Seeing Stars

You may find this hard to believe, but there are people in this world that take great delight in cutting fabric into little pieces. They take yards of perfectly good cloth, chosen for its color and design, then mercilessly slash it into tiny squares, rectangles and triangles.

Then, as if to make up for their destructive acts, they carefully sew all these little bits together again, but in the process they mix up all the colors and patterns. producing something that looks nothing like the perfectly fine bolts of cloth from which the pieces originated.

These people call themselves “quilters”. My wife is one of them. I have accompanied her on trips to the fabric shops, watched her spend time agonizing over this shade or that. Should the pattern be bold or subdued? How much of this one will be enough? Then she takes her selections home and begins slicing & dicing.

My wife, Marleen, has quilted with the Amish in Shipshewana, Indiana. We have traveled to Paducah, Kentucky where there is a National Quilt Museum devoted to the works of these deranged people. We visited Missouri Star Quilt Company, where the whole main street of Hamilton, Missouri is nothing but fabric and sewing stores. (Fortunately for me, right in the middle of the block the have a “Man Cave” equipped with leather recliners, sports books, beverage machines, and two Mens’ restrooms.)

Marleen has sewn quilts with other ladies in our church. They cut, sewed, quilted precious handmade gifts which they sent with mission teams to Appalachia. Our children and grandchildren have received quilts. Our home is graced with quilted wall hangings and table runners and lap quilts. (The latter make for comfortable napping.)

In the basement of our home, there are two rooms devoted to this creative destruction. The process begins at three cutting tables, moves to one of three sewing machines, and ends on a ten-foot wide long arm quilting contraption. Scattered around are sketches of ideas, scissors, cutters, needles, bobbins, thread in every color of the rainbow, batting both natural and manmade, and fabric, lots & lots of fabric.

Only once has Marleen submitted a quilt for judging, and that one earned her a ribbon.

Marleen & her prize winner

But the one thing missing in all these years of effort was a quilt for our bed. A couple of weeks ago, my dear wife remedied that situation by finishing a beautiful, king-sized bed quilt. The thing was so huge, that I had to help her maneuver it around the table as she sewed on the binding. But what a gorgeous creation it is. It’s too warm to sleep under now, but it decorates the bed in daytime, and it will be welcome on those cold winter nights. I am blessed to be the husband of this wonderful woman.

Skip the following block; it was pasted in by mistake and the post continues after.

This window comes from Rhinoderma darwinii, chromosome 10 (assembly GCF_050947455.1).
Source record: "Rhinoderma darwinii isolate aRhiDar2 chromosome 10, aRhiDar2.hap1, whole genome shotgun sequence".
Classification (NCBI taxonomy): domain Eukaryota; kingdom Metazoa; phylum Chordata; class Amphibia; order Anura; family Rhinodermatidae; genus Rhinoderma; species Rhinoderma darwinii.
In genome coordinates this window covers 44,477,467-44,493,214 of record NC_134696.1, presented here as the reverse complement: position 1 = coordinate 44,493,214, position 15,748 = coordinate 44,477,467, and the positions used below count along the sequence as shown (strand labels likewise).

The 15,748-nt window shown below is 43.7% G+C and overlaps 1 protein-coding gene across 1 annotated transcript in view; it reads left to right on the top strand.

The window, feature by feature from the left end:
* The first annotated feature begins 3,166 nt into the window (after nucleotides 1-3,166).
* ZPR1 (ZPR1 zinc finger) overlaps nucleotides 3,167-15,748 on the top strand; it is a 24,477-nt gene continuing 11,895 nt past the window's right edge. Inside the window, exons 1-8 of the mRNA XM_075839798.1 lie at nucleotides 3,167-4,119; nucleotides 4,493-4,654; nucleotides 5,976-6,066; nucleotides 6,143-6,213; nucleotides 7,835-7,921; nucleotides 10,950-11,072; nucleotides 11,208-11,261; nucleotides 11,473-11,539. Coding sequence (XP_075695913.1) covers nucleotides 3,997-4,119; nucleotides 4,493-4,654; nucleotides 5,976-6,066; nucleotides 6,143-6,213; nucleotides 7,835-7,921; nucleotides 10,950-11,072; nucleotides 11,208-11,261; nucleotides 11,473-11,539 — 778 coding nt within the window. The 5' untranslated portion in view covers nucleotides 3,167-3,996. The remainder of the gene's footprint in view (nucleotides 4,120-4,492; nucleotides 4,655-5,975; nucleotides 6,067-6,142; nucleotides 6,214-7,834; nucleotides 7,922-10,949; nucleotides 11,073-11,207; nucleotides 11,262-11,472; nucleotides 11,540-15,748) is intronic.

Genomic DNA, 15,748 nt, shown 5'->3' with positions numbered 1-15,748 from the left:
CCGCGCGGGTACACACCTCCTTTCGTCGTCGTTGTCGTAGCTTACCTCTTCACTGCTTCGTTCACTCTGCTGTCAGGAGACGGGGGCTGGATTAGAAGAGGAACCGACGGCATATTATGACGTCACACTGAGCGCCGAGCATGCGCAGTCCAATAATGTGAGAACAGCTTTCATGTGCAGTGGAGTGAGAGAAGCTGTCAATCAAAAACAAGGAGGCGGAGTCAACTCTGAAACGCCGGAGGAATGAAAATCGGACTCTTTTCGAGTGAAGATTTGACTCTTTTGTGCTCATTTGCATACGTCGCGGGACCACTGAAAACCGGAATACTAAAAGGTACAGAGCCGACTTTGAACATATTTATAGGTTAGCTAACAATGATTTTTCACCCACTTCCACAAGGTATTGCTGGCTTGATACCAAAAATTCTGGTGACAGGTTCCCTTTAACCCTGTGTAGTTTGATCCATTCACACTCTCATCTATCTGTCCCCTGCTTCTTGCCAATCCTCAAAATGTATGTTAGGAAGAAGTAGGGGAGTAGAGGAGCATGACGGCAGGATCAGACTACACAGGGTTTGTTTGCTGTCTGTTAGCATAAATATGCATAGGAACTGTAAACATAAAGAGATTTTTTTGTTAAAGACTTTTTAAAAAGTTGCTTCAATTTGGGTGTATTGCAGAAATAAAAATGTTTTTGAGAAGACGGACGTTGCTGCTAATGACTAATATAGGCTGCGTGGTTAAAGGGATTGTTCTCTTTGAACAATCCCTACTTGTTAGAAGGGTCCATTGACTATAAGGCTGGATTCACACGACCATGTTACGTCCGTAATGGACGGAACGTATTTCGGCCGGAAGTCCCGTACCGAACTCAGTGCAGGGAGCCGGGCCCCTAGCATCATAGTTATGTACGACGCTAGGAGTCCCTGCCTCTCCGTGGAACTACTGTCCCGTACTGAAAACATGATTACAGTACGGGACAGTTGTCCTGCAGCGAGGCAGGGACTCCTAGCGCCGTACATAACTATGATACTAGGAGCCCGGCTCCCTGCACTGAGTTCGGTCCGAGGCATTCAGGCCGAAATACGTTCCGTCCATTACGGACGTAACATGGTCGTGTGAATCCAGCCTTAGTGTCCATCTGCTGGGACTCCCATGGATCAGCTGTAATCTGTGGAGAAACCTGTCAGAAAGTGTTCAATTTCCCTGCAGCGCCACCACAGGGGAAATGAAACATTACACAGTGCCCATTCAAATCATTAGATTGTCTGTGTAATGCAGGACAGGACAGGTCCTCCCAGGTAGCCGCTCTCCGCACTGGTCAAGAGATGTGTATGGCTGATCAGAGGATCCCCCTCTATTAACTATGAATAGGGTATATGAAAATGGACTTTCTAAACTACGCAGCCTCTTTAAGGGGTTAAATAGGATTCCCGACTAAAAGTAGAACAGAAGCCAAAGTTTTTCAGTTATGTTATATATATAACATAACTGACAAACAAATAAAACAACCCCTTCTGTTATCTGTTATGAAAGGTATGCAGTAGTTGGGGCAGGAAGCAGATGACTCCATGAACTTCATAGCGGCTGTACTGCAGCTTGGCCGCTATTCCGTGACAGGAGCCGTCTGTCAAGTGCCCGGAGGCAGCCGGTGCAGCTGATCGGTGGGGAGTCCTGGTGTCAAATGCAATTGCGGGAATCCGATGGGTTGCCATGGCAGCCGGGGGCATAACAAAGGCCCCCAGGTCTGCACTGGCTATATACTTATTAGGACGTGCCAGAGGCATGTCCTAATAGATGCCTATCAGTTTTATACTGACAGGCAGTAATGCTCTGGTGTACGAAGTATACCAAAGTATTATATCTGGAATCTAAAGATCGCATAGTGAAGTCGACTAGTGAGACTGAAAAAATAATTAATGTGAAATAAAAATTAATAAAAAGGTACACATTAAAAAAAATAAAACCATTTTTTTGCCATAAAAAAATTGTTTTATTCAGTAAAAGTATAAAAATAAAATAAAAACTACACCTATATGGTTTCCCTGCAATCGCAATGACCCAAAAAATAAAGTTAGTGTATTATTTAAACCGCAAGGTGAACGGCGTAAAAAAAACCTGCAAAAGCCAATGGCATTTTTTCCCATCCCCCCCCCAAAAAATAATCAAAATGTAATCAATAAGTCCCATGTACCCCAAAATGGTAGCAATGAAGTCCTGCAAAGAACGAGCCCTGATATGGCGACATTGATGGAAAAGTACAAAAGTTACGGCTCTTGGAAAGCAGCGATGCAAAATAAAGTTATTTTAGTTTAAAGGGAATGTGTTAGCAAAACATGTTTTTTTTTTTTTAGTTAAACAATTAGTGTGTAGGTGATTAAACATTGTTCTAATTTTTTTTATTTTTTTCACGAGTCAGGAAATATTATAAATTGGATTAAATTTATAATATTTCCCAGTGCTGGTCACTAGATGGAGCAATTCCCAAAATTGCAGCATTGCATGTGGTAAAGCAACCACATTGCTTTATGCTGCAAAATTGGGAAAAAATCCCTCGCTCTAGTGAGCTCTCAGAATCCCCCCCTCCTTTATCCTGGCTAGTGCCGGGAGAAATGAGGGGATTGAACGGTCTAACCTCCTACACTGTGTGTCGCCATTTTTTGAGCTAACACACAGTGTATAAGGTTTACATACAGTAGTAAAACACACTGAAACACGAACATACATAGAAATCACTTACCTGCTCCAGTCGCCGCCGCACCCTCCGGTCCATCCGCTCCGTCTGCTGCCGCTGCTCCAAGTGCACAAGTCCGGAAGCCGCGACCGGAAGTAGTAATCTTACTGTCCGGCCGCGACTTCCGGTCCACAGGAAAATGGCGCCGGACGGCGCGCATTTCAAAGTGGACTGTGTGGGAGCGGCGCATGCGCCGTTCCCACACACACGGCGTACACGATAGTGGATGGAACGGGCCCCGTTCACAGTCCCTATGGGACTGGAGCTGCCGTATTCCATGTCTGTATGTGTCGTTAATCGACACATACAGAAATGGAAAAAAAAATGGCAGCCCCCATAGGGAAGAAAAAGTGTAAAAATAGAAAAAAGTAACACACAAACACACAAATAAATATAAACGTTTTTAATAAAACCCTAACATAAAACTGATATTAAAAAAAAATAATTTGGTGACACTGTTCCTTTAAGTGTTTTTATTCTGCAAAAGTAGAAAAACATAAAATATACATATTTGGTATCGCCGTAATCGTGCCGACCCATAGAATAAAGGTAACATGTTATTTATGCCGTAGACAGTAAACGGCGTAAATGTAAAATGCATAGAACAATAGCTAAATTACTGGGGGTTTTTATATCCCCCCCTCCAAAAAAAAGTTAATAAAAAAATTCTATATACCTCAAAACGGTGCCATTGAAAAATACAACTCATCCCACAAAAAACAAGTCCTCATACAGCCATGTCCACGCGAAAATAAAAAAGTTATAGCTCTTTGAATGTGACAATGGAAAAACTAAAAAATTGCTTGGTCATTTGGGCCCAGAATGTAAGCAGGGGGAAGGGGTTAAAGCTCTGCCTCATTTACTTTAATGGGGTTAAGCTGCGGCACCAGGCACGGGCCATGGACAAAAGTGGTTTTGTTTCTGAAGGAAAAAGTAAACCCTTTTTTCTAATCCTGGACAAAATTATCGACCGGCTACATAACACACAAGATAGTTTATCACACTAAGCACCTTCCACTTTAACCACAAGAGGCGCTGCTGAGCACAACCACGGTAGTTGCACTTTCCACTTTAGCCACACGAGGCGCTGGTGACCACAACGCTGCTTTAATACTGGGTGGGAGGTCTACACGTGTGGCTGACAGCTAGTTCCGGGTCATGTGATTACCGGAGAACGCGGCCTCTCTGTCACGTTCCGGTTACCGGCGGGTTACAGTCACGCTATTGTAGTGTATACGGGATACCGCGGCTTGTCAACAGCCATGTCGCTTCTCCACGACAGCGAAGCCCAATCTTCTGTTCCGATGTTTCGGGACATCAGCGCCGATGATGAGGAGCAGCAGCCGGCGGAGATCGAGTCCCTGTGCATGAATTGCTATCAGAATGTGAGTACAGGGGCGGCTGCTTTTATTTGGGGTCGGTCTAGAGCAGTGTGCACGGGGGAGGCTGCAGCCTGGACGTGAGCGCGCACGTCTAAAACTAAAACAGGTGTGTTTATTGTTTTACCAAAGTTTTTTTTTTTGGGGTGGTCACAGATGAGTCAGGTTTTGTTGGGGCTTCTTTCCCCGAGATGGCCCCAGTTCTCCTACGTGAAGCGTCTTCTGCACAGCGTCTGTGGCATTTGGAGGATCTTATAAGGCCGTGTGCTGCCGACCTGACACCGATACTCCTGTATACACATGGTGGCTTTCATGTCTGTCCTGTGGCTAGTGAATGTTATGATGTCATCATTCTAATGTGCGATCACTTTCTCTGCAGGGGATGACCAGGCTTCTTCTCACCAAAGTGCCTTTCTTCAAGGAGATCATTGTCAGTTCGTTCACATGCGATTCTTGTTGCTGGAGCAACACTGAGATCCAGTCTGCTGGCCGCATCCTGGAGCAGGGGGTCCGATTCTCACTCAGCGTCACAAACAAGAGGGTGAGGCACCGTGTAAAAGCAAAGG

“She selects wool and flax and works with eager hands…She makes coverings for her bed;”

Proverbs 31:13, 22 (NIV)

5 thoughts on “Seeing Stars

  1. Yes, yes, yes! My Grandma Neal and Dad’s sisters all quilted. I didn’t learn until my husband was sent to Idaho (from Iowa), where some ladies taught me. I certainly appreciated Grandma’s more, and quilted regularly for several years. As the women morphed into more “art quilts,” I found myself lagging behind, preferring the ones that looked as if Grandma had let me go through her box of pieces left from making aprons and dresses. A first cousin still owns Adel Quilting and Dry Goods, in Adel, Iowa, and teaches quilting. Making memories and heirlooms! (I only used a machine to stitch the binding to the top, but hemmed it by hand. Love the hand-work.)

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    • How great it would be if you and Marleen could meet! Her mother would have been 100 years old next Friday, but she died at the age of 46. If ever we are allowed to travel again, and if we decide to visit Marleen’s brother in Adair, maybe we could get together for coffee?

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  2. I remember my granny used to quilt. We had what we called the “Foothills” not far from where she lived. it was wide open prairie, a home to antelope, coyotes, and of course my arch nemesis, the snake. It was a where the locals went and just dumped their trash. To this day there’s a couple of hundred thousand little piles of debris ranging from everything to include rusted cans, bath tubs, you name it. I;m sure some future archelogist will really appreciate the place.

    Anyway, clothing was one of the things people tossed. She’d brave it all to go up and collect the rags others had tossed. From these piles of old pants and shirts, she made quilts.

    I remember as a child watching her make them.

    Saddens me none of them exist any longer.

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